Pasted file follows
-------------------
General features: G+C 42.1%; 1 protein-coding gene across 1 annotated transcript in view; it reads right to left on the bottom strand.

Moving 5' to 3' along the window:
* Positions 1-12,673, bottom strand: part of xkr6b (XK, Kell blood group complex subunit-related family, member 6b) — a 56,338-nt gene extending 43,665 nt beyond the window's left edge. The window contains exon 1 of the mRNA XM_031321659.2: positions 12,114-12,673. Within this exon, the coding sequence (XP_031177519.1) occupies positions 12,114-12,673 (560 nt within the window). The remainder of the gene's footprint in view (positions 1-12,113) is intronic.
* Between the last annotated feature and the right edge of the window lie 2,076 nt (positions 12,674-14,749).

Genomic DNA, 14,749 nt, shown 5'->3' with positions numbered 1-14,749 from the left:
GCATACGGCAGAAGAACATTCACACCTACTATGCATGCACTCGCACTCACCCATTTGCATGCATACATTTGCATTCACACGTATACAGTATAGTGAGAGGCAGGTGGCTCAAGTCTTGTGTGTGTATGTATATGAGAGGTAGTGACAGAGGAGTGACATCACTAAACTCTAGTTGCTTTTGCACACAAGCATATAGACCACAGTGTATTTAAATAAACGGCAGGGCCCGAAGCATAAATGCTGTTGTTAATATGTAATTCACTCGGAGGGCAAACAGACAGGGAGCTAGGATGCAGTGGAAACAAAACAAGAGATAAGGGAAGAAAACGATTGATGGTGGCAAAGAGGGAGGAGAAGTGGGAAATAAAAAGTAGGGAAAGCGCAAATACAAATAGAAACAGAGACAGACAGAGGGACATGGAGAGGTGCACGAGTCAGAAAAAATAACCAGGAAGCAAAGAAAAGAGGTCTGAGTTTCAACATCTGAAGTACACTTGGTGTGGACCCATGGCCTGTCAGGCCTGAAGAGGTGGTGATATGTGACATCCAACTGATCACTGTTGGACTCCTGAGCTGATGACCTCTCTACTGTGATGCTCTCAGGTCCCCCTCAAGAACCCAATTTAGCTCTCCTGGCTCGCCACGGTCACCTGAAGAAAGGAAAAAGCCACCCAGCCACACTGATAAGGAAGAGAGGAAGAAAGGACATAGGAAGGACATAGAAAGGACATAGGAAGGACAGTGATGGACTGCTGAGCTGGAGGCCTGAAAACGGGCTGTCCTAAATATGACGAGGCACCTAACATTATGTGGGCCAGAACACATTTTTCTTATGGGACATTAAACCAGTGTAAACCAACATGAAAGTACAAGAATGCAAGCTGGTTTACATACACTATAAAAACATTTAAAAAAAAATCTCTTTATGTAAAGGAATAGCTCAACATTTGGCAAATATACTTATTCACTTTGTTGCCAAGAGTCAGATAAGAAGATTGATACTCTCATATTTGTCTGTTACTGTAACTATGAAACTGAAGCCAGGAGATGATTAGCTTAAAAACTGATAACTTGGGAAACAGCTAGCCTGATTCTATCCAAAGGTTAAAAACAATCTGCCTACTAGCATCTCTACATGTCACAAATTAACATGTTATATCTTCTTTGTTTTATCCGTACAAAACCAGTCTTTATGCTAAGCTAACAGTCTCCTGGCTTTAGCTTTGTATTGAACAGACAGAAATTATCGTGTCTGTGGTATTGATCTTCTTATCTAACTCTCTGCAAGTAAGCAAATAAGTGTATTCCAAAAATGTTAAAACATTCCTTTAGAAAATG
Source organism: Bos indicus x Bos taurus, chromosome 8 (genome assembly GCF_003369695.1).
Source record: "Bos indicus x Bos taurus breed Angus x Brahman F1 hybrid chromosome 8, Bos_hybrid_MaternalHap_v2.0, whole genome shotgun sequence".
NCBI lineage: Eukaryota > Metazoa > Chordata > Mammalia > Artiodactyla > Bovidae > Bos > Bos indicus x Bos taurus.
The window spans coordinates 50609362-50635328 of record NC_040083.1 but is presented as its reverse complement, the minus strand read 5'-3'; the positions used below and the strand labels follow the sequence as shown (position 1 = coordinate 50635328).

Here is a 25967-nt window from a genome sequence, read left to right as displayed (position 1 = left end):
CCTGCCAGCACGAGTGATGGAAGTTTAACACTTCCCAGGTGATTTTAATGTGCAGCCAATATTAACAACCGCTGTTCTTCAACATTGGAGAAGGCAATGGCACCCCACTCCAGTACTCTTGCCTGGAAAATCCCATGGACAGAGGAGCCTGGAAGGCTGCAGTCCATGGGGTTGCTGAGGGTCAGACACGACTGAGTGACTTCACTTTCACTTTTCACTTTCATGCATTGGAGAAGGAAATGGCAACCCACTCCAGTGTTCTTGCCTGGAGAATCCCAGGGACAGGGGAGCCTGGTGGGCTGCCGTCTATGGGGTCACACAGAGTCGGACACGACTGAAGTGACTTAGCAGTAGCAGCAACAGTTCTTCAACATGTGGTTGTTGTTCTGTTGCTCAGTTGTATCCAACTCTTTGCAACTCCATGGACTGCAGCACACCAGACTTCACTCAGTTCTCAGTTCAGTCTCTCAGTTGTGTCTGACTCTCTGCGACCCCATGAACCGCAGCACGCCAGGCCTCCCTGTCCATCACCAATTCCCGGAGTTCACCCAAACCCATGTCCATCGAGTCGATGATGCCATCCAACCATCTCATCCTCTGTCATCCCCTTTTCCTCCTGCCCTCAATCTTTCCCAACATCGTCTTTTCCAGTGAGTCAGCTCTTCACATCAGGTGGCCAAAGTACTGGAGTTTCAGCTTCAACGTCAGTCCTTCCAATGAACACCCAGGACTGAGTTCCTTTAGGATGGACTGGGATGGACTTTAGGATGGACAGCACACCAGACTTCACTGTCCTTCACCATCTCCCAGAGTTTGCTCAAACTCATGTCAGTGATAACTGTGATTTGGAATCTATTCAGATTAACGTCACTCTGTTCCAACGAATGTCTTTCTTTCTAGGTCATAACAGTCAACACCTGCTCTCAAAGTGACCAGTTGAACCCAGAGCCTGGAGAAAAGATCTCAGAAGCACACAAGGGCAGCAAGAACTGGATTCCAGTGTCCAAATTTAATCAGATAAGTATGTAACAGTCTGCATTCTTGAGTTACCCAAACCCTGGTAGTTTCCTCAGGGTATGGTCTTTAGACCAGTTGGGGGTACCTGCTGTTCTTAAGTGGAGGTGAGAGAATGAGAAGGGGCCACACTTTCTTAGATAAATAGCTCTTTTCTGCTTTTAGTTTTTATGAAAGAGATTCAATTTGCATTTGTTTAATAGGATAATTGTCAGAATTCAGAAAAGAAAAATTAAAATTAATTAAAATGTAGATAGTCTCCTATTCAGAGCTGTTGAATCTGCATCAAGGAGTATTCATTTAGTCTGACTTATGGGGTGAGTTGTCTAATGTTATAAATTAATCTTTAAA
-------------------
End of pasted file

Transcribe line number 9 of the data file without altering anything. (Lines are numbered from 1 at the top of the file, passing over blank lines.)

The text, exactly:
NCBI lineage: Eukaryota > Metazoa > Chordata > Mammalia > Artiodactyla > Bovidae > Bos > Bos indicus x Bos taurus.